Music today continues to enhance our daily life
experiences. With the invention of the transistor radio in the 60's
that allowed us to travel with a handheld radio to the Walkman in
the mid 80's which freed us from commercial radio and allowed us to
record our own songs, we continue to create new ways to fill our
world with sound. Currently the rage is to use our smart phones to
play videos and use apps such as Music-Maker Pro to mix our own
creations. Marketers have long known that background music can
influence buying decisions. So why wouldn't the Deaf be better off
in a hearing world? Why shouldn't the hearing world fix what they
see as a disability? On the other hand, what if it is misguided
influence that has caused the hearing world to perceive deafness as
a disability instead of a culture? Can the hearing world learn
something from the Deaf community?
Since the late 1800's the most
popular approach to integrate the Deaf into
mainstream society has been the technique known as oralism. Oralism
is a "listening and spoken language" based
approach that teaches oral speech, lip reading, and mimicking mouth
shapes. It does not include sign language and in fact discourages
manualism, the term for teaching sign language such as American Sign
Language (ASL). The goals of oralism may not sound controversial to
most hearing people, but its implementation has probably wrought
many bad byproducts of good intentions.
Before Alexander Graham Bell
became famous in 1876 for inventing the telephone, he was a
prominent educator in the field of elocution and speech, having
followed in his prominent father's footsteps. One of his famous
students was Helen Keller, who spoke highly of his teachings. Bell,
influenced by his father, his deaf mother, and his deaf wife,
believed that it was inherently better to be able to speak and hear
and made a commitment to "wiping out hereditary deafness". He used
his influence to demand that schools stop the usage of ASL and
remove Deaf faculty teachers from schools.
Bell embraced the 1880
resolution of the Second International Congress on Education of
the Deaf banning sign language in schools. Today this "Congress"
would most likely be called into question since it really was a
one-sided representation of those that promoted oralism. Held in
Milan, Italy and conceived by oralist, the French and Italian
oralist comprised 74% of the vote and had the supported of the
Catholic Church. Europe long considered those that spoke superior to
those that couldn't. The conference presented and passed a
resolution that banned sign language in schools in order to
encourage spoken language skills and help "restore the deaf-mute to
society." Passages in the resolution urge the hearing to "consider
the incontestable superiority of speech over signs," and argue that
teaching deaf people to speak English will "give them a more perfect
knowledge of language."(Ringo, 2013)
After its passage, schools in Europe and the United States ceased
all use of sign language sometimes to the detriment of those that
found it hard to break the habit of signing. It was acceptable to
tie a student's hands behind a chair so that they would not
communicate by signing. In reality, stopping the use of ASL was kin
to a conquering country forcing the conquered to use a new official
In 1890 Bell established the American Association
to Promote Teaching of Speech to the Deaf, later renamed
Alexander Graham Bell Association for the Deaf and Hard of Hearing.
Known today as AGB, its stated mission is to "help families, health
care providers and education professionals understand childhood
hearing loss and the importance of early diagnosis and
intervention." Sounds laudable but their preferred methods for doing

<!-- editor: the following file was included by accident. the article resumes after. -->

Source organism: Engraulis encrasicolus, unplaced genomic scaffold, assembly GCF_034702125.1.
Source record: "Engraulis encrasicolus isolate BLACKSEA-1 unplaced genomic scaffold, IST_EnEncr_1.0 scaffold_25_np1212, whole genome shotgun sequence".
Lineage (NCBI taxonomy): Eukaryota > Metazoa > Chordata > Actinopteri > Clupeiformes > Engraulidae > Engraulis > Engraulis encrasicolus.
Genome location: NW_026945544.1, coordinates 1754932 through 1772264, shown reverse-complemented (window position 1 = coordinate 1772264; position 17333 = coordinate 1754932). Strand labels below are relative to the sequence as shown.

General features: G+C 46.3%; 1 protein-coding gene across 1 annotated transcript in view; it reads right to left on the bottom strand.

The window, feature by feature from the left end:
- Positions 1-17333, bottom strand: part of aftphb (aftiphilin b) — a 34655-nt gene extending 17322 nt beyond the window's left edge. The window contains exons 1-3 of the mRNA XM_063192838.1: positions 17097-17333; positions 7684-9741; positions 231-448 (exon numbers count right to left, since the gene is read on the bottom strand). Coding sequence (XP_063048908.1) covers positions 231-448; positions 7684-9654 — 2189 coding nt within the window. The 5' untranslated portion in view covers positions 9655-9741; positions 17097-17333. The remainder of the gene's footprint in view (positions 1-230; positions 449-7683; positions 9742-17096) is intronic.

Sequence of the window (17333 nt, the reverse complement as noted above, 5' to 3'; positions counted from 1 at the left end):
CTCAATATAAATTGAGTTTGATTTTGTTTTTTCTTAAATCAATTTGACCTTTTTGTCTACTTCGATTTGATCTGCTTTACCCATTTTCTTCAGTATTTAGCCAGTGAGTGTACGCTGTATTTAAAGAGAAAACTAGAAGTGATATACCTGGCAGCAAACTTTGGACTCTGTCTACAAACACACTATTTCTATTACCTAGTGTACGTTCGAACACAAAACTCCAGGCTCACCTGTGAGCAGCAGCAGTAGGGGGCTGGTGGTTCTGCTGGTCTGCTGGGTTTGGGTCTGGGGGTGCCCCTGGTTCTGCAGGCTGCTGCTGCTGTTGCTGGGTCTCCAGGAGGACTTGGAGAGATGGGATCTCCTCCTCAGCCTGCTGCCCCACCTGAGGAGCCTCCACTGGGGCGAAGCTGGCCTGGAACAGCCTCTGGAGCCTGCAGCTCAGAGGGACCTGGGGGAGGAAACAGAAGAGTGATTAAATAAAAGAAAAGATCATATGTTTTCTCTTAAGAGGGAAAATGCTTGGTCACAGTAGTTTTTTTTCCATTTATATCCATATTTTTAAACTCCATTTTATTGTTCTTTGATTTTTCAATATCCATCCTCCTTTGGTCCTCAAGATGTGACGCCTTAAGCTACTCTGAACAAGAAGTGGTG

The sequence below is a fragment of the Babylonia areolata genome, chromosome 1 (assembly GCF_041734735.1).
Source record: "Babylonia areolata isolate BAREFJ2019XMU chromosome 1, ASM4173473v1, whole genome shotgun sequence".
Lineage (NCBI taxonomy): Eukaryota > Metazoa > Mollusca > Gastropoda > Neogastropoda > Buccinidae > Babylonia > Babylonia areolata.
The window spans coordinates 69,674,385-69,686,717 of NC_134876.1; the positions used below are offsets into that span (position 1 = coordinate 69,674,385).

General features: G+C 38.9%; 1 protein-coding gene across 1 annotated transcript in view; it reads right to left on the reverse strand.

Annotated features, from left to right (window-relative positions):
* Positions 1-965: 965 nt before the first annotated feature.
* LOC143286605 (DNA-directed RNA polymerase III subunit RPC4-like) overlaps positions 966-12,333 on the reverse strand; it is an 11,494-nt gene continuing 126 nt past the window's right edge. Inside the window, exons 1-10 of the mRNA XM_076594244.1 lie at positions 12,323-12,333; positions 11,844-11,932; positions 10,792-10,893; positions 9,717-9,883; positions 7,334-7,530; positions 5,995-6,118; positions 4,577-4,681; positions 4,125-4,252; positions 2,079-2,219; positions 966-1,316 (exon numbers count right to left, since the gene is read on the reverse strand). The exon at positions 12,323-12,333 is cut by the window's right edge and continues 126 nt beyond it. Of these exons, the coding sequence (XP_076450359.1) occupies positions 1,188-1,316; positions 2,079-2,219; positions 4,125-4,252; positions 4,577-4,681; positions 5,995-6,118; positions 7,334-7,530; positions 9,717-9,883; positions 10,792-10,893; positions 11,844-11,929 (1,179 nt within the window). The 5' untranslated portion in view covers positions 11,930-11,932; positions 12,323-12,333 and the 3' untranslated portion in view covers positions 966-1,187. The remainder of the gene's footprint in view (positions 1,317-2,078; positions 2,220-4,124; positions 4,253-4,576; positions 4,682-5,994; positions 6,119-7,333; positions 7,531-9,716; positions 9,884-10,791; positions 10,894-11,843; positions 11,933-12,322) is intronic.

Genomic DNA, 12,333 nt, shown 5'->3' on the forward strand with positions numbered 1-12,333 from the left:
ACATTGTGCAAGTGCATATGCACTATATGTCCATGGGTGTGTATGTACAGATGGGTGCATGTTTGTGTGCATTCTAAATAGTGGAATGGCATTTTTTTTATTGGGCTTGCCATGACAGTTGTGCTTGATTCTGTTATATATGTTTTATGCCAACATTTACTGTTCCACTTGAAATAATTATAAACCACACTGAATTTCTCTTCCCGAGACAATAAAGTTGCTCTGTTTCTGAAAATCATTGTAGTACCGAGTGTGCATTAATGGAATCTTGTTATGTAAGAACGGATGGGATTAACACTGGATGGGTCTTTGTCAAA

so emphasize spoken language, and de-emphasize the use of ASL;
sometimes excluding ASL all together. In practice, this translated
to teaching oralism
only and encouraging the use of hearing aids and now cochlear
implant technology. A cochlear implant is a device that
provides direct electrical stimulation to the auditory nerve in the
inner ear. The cochlear implant does not result in "restored" or
"cured" hearing. It does, however, allow for the perception of the
sensation of sound.
By the 1980's schools started
recognizing that using a combination of oralism
and manualism was desirable and started once
again teaching ASL. Oralism by itself had destroyed family bonds and
made some feel like an outcast in their Deaf community. It is easier
for the hearing to understand this problem if they relate it to
being at a family reunion where everyone speaks Greek except them;
or ordering something at a fast-food restaurant in one language and
the whole staff starts to talk in a different language. Being
different to the outside world is one thing, but being different in
your own world is unnecessarily frustrating.
AGB holds an annual Listening and Spoken
Language Symposium. Allegra Ringo went to the 2013 symposium in Los
Angeles where a protest was occurring. To understand the controversy
she interviewed both sides. In her interview AGB's
Director of Communications and Marketing, Susan Boswell, said that
AGB "supports the development of spoken language through
evidence-based practices focusing on the use of audition and
Jordan, a Deaf activist who runs Audism Free America and helped
organize the protest said AGB is "miseducating the parents of
Deaf children...[AGB is] earning their millions by perpetuating
misinformation. AGB takes advantage of the fact that hearing parents
may not understand how a Deaf child can lead a functional,
fulfilling life. A hearing parent in this situation may be easily
convinced that a cochlear implant and an oral-based approach is the
only legitimate option."(Ringo, 2013)
While both groups have valid
points, it appears that they may be fighting their battles in the
wrong court of opinion. AGB does list their partners, exhibitors,
and sponsors who provide a service that people are apparently
searching for. If people did not want the service money would not be
flowing in that direction. Ms. Jordan is right in trying to promote
the Deaf, but probably to the wrong group. The group better suited
to educate would be those in primary and secondary education.
Hearing students not exposed to ASL as a second